Harris D; International Conference on AIDS.
Int Conf AIDS.
1989 Jun 4-9; 5: 945 (abstract no. T.F.O.2).
The Terrence Higgins Trust Legal Centre. United Kingdom
OBJECTIVE: To review the legal right of confidentiality to see when it is overridden by the public interest exceptions either to protect others or the freedom of the press. METHODS: When is information legally confidential as opposed to just private? Examination of legislation and case law in the UK. Clinical information identifying people with AIDS in confidential (viz, NHS ((Regs)) 1974, and the case of X v Y (1988)). There is a primary duty to the patient to keep medical information confidential which may only be overridden by a doctor when it is in the public interest. Rarely, is it legally advisable to breach confidentiality to serve the wider public interest of protecting others. Only when there was a clear infection risk could a doctor be legally liable for failure to disclose. CONCLUSION: X v Y (1988) 2 All ER 648, was a English court case concerning two doctors who had AIDS. A newspaper obtained the confidential hospital records identifying the doctors but the court granted an injunction restraining publication. The judge said that the confidentiality of the hospital records was more important that protecting the public from theoretical risks posed by the doctors, and the freedom of the press to publish such information.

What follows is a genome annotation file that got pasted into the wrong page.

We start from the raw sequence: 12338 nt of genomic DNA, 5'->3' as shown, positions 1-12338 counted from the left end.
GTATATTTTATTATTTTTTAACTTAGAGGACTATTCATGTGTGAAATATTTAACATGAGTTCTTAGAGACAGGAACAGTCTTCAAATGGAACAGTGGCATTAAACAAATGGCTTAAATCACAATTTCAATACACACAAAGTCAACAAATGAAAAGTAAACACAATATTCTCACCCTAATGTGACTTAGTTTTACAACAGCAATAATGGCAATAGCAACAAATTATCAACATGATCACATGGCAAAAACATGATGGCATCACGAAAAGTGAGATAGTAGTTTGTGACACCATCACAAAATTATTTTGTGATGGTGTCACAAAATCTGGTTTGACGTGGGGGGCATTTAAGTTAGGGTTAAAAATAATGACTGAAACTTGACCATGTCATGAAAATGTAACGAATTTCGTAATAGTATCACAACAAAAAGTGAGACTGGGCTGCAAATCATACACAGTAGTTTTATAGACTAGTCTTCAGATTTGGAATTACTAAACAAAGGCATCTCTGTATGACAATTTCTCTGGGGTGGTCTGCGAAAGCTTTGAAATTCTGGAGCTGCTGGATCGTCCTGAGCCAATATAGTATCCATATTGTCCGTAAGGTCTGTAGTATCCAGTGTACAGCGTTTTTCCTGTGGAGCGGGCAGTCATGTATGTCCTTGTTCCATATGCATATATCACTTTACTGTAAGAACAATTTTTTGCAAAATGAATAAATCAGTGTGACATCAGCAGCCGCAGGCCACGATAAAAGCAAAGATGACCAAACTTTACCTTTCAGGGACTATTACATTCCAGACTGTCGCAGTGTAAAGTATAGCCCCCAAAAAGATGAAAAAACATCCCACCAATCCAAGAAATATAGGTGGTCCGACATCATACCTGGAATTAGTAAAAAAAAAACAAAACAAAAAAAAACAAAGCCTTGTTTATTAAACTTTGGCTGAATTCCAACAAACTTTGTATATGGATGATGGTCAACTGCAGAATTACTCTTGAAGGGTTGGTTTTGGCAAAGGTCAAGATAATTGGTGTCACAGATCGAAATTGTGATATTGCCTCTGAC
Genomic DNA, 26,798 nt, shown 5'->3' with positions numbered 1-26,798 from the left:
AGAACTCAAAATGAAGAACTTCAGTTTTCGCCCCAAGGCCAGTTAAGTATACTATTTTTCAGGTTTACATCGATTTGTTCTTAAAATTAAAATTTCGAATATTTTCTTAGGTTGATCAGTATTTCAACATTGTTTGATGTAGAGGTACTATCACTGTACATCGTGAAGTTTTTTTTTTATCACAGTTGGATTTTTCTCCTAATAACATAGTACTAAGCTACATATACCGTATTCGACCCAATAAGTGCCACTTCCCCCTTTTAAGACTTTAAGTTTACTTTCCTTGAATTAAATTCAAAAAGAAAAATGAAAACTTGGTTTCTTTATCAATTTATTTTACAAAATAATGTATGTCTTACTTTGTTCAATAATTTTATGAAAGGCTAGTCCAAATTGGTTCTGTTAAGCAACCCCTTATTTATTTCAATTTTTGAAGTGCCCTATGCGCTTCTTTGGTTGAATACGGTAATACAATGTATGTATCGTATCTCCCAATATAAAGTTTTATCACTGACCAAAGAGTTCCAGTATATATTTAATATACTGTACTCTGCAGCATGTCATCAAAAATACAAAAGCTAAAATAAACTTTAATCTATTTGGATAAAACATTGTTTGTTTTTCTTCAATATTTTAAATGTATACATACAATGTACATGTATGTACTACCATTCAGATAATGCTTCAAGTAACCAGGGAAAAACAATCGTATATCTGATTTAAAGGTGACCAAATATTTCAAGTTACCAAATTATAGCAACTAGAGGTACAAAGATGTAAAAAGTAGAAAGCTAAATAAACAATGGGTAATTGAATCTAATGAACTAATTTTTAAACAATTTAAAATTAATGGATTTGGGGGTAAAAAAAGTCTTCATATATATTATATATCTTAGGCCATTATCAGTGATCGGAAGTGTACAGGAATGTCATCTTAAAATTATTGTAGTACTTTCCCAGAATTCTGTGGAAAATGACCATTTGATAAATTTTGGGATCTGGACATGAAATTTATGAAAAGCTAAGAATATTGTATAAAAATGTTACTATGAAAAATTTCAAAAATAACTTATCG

- Acquired Immunodeficiency Syndrome
- Civil Rights
- Hospital Records
From Meeting Abstracts